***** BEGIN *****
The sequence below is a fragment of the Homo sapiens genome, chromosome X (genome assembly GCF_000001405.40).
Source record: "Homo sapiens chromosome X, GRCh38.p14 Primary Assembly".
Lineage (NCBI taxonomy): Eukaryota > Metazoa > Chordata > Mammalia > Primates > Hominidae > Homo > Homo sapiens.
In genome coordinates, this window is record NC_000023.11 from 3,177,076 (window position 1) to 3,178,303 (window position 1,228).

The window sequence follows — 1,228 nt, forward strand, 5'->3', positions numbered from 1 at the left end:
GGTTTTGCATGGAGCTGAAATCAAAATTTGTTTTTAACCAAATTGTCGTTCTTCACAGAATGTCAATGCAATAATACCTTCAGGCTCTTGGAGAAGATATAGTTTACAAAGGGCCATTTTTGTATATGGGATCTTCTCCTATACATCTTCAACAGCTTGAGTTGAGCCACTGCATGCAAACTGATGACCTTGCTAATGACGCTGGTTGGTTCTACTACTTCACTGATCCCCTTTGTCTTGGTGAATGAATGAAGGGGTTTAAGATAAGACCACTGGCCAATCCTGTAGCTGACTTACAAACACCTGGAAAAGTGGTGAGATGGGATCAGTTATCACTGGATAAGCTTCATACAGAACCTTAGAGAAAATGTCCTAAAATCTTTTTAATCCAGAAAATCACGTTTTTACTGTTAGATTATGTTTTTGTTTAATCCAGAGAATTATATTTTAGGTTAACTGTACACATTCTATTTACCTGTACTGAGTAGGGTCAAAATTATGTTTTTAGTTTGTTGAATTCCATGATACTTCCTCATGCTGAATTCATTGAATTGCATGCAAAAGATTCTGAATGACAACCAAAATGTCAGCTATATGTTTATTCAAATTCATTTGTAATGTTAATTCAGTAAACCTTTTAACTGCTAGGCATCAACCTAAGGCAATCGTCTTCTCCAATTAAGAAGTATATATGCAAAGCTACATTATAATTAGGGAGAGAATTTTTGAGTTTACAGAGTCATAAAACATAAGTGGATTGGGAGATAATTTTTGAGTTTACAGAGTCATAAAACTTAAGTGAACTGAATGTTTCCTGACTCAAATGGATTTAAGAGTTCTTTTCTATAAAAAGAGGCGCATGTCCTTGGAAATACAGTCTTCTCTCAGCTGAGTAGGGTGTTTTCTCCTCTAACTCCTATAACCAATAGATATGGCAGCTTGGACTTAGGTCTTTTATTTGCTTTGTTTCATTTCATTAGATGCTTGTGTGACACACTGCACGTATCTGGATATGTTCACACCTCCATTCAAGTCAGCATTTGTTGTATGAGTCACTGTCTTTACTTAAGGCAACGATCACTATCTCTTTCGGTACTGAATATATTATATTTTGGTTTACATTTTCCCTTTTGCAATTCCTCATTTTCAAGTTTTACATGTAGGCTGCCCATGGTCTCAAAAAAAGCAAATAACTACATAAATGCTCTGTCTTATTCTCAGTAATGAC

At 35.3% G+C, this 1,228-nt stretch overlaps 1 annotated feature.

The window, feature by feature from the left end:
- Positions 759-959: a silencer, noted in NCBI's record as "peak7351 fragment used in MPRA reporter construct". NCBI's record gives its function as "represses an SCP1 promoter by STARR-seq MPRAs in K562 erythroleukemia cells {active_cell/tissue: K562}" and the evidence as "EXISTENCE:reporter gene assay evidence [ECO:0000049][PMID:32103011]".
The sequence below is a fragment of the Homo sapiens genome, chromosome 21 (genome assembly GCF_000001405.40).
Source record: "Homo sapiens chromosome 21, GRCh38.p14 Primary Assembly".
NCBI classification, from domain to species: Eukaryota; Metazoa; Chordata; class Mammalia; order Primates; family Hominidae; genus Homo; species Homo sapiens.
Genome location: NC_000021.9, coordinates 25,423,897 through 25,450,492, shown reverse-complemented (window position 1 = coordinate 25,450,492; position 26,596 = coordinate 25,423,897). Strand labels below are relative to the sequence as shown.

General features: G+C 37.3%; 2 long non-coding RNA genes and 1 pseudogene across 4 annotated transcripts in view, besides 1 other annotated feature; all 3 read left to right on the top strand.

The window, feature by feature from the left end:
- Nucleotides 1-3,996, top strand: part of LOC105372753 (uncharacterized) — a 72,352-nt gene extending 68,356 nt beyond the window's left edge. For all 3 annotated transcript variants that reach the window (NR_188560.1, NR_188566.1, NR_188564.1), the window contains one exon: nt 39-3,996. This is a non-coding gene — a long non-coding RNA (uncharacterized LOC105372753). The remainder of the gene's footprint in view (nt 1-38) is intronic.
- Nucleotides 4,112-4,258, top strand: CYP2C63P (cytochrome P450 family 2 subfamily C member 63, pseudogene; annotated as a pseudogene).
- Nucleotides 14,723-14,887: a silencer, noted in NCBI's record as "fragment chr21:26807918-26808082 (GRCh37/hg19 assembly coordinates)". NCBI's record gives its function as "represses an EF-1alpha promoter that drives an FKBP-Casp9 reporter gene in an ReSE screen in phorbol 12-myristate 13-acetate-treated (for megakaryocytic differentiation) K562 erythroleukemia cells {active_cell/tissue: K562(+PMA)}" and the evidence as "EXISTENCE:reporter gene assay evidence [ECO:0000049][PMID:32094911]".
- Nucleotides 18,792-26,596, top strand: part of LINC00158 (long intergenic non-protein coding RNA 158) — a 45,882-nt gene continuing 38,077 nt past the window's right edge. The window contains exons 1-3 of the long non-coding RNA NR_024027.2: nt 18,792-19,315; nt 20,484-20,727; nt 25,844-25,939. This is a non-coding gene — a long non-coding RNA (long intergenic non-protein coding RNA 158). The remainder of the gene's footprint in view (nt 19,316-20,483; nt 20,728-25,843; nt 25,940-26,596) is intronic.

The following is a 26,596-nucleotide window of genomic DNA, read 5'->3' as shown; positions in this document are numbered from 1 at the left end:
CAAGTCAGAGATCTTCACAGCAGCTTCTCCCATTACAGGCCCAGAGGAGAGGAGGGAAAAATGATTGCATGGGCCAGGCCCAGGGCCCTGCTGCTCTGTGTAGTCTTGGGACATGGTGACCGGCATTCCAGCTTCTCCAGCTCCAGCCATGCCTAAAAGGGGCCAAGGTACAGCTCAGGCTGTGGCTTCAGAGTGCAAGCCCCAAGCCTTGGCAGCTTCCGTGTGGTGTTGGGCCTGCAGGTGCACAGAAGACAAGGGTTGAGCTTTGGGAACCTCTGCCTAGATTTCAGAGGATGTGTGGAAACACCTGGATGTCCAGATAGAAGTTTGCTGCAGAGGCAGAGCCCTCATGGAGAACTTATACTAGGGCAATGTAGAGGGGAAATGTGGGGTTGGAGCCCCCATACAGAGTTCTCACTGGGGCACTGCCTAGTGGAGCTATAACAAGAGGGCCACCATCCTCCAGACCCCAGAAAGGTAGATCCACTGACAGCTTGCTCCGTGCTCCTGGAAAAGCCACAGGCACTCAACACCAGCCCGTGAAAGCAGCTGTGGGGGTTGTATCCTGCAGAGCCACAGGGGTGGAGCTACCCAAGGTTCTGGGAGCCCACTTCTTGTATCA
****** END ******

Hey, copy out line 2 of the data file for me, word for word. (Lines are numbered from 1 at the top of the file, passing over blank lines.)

Source record: "Homo sapiens chromosome X, GRCh38.p14 Primary Assembly".